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Dragon Hall Opens with Smaller Carbon Pawprint

 Dragon Hall  Opens with Smaller Carbon Pawprint

08/26/2013 

Move over, Blaze. A newer, bigger dragon has landed on College Hill.

But when Dragon Hall opened its doors to incoming students this past Friday, it wasn't puffing out as much steam as its red brick neighbors along Neubig Road.

That’s because SUNY Cortland’s 18th residence hall aspires to be less of a “red” dragon than a “green” one, according to Rob Shutts, the facilities planning, design and construction project manager on the $22 million Dragon Hall project. The building will officially be unveiled to the SUNY Cortland community during a ribbon cutting scheduled for 3 p.m. on Sept. 25.

“From the outside you can’t tell the building is any different,” said Shutts. “But we are moving toward a new type of building envelope. ”

Subtle, yet important, green features include an extensive array of rooftop solar panels, environmentally sensitive lighting and a new, highly effective type of heat-conserving insulation.

A thermal picture of other campus residence halls might show them losing heat in scattered spots like a storybook serpent hissing steam in a fairy tale. This is due to small gaps in the exterior insulation that tend to occur in traditional building construction.

These gaps happen where the exterior wall framing interrupts the wall insulation, resulting in a “thermal bridge” that carries heat between the interior and exterior of the wall. This more than 60-year-old approach to preserving warmth inside a building has been modified in Dragon Hall to meet both the increasing energy-conservation demands of modern building codes and the College’s institutional commitment to environmental sustainability.

Dragon Hall features foam insulation sprayed into every crevice within the building’s framing. This foam insulation, in conjunction with a minimum of two inches of continuous insulation over the entire exterior wall surface, results in a much more energy-efficient envelope.

“Here you have a building that is designed to push the insulation all to the exterior, between the brick outside and the metal studs that support it,” Shutts explained.

In fact, the building’s energy performance has been calculated as 43.6 percent better than the national baseline by which similar facilities are measured, according to Shutts.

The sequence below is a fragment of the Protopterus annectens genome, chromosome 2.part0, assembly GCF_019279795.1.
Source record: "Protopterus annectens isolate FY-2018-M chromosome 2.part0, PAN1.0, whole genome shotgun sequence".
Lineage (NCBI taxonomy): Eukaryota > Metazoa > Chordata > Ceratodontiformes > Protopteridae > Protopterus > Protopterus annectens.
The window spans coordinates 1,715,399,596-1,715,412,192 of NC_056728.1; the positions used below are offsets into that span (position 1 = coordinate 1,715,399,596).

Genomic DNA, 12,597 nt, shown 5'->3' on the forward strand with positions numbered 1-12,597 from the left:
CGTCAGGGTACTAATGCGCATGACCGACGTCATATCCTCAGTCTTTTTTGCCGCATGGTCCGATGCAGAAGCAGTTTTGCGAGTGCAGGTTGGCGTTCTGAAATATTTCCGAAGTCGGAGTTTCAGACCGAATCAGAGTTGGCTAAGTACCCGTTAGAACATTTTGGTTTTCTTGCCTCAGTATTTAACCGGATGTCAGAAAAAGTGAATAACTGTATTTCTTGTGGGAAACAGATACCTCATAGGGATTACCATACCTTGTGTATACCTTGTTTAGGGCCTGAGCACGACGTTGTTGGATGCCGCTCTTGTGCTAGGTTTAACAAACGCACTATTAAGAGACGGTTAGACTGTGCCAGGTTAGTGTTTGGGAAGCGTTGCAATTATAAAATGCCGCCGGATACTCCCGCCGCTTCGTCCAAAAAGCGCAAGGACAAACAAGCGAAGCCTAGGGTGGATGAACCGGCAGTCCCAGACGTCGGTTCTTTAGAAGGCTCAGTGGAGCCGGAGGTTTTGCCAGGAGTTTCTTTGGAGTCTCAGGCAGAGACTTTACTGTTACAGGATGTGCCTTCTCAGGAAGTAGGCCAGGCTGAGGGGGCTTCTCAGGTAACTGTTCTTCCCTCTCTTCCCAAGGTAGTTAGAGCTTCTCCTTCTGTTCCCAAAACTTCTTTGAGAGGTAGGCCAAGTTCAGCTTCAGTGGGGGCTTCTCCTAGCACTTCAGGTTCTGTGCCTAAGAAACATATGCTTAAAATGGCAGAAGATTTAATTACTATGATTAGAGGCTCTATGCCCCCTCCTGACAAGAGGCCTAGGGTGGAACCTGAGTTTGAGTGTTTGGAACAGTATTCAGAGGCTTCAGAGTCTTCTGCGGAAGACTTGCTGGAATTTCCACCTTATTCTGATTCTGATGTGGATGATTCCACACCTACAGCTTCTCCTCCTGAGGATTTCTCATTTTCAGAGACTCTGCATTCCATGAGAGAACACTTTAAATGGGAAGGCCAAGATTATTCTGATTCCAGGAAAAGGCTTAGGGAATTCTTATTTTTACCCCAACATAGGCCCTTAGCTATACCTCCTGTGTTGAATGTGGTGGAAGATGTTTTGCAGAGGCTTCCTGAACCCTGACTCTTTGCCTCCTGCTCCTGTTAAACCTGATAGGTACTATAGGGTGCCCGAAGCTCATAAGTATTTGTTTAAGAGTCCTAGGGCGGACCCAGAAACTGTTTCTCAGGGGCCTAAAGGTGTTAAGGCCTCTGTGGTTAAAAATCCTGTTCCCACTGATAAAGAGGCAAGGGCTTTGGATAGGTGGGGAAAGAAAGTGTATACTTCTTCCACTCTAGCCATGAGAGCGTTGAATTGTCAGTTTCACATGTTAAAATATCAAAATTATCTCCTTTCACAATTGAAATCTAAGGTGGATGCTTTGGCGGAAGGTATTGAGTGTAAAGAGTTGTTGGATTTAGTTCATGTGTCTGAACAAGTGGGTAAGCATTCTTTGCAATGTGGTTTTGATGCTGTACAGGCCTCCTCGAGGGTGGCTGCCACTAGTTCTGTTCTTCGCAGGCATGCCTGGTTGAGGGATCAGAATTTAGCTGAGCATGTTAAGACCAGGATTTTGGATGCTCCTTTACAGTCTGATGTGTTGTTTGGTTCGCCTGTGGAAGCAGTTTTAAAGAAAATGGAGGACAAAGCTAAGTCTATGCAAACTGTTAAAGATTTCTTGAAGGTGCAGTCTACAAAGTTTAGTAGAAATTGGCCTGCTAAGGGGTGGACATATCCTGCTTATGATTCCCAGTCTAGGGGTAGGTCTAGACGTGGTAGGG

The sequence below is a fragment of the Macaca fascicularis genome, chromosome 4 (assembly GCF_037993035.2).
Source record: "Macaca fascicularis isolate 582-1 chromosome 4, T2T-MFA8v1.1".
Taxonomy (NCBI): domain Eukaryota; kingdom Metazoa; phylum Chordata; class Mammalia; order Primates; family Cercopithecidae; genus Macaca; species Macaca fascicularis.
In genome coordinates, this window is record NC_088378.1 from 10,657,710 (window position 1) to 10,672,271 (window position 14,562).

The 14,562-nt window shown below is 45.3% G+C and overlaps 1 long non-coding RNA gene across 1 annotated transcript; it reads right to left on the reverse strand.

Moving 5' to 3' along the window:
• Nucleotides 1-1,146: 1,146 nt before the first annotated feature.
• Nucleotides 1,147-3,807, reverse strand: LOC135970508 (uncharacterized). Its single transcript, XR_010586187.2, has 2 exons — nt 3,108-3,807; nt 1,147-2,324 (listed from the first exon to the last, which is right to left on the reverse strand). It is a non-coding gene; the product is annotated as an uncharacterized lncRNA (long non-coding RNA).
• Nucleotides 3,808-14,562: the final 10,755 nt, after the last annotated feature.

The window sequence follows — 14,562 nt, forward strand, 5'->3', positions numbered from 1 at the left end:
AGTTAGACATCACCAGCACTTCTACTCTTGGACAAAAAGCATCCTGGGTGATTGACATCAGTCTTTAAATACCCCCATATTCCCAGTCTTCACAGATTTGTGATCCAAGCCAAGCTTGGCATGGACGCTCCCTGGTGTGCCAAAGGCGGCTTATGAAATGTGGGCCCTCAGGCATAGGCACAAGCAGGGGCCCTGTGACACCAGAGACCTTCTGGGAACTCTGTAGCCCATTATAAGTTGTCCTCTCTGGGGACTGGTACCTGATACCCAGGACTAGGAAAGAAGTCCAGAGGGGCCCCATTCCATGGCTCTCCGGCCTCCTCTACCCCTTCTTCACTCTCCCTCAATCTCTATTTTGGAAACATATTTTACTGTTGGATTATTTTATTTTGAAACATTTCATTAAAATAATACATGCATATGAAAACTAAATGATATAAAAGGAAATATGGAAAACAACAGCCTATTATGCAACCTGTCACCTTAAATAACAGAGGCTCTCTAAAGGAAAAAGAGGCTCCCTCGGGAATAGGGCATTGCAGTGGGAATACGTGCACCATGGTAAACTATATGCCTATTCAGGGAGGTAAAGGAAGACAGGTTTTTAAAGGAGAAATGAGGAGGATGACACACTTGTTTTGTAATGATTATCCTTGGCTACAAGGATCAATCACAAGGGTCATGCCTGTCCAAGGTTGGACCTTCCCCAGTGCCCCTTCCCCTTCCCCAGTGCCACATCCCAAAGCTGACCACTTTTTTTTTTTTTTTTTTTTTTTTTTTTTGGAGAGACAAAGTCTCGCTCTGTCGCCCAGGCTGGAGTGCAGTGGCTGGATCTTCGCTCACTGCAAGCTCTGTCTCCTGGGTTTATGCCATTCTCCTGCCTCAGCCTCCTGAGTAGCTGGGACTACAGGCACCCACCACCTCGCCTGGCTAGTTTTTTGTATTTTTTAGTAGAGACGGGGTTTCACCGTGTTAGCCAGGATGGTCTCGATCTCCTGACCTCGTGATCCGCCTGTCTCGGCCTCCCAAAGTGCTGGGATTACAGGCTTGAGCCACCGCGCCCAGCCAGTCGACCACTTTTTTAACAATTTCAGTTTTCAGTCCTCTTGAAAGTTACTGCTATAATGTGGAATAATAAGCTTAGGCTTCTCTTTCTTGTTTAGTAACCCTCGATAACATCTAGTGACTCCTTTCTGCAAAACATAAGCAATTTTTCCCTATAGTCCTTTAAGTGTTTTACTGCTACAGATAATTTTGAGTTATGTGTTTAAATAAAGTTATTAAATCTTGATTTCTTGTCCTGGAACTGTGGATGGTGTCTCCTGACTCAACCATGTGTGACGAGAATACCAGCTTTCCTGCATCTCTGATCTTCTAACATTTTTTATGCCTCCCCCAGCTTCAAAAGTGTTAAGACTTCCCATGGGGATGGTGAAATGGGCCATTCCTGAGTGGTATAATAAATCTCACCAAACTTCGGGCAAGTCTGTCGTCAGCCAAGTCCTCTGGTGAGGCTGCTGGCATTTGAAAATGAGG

Dragon Hall’s superb heat-conserving performance will be enhanced by a computer system programmed to manage energy use and engage all residents in conservation.

An information screen that will be installed in the lobby will let students know details about the energy consumed in their building. And within their suites, students will be able to monitor and control their own electricity use as they learn how to reduce their carbon footprints.

Dragon Hall - lounge
From an upper-level lounge, students can enjoy one of the better views of the community and countryside around Cortland.

“But it still needs the cooperation of the students,” Shutts said. “This is a learning environment and an new era in building monitoring and design.”

The facility features insulated, double-pane windows that contain louver blinds inside them. Outside, the fiercest rays of sunlight are deflected off metal solar shades placed strategically above the most exposed windows, much like those on the School of Education Building.

“Those shades are designed to partially block the sun’s rays during the most intense days of the summer,” Shutts said. “Parts of the building that receive the morning and evening light when the sun is not as intense don’t have them.”

Atop Dragon Hall is a solar panel array intended to offset a portion of the building’s electric consumption. It is expected to provide 28,137 kilowatts of electricity annually, which is about 8 percent of the estimated electrical use for the entire building, Shutts said. 

“This is roughly equivalent to 55 barrels of crude oil conserved per year or 46,821 car miles not driven,” Shutts said.

The solar array should eventually pay for itself. Meanwhile, the New York State Energy Research and Development Authority (NYSERDA) will grant the College an approximately $35,000 rebate as an incentive for installing this energy-saving feature.

In terms of lighting efficiency, Dragon Hall goes well beyond its eight-year-old cousin, the similar-looking Glass Tower Hall, Shutts noted.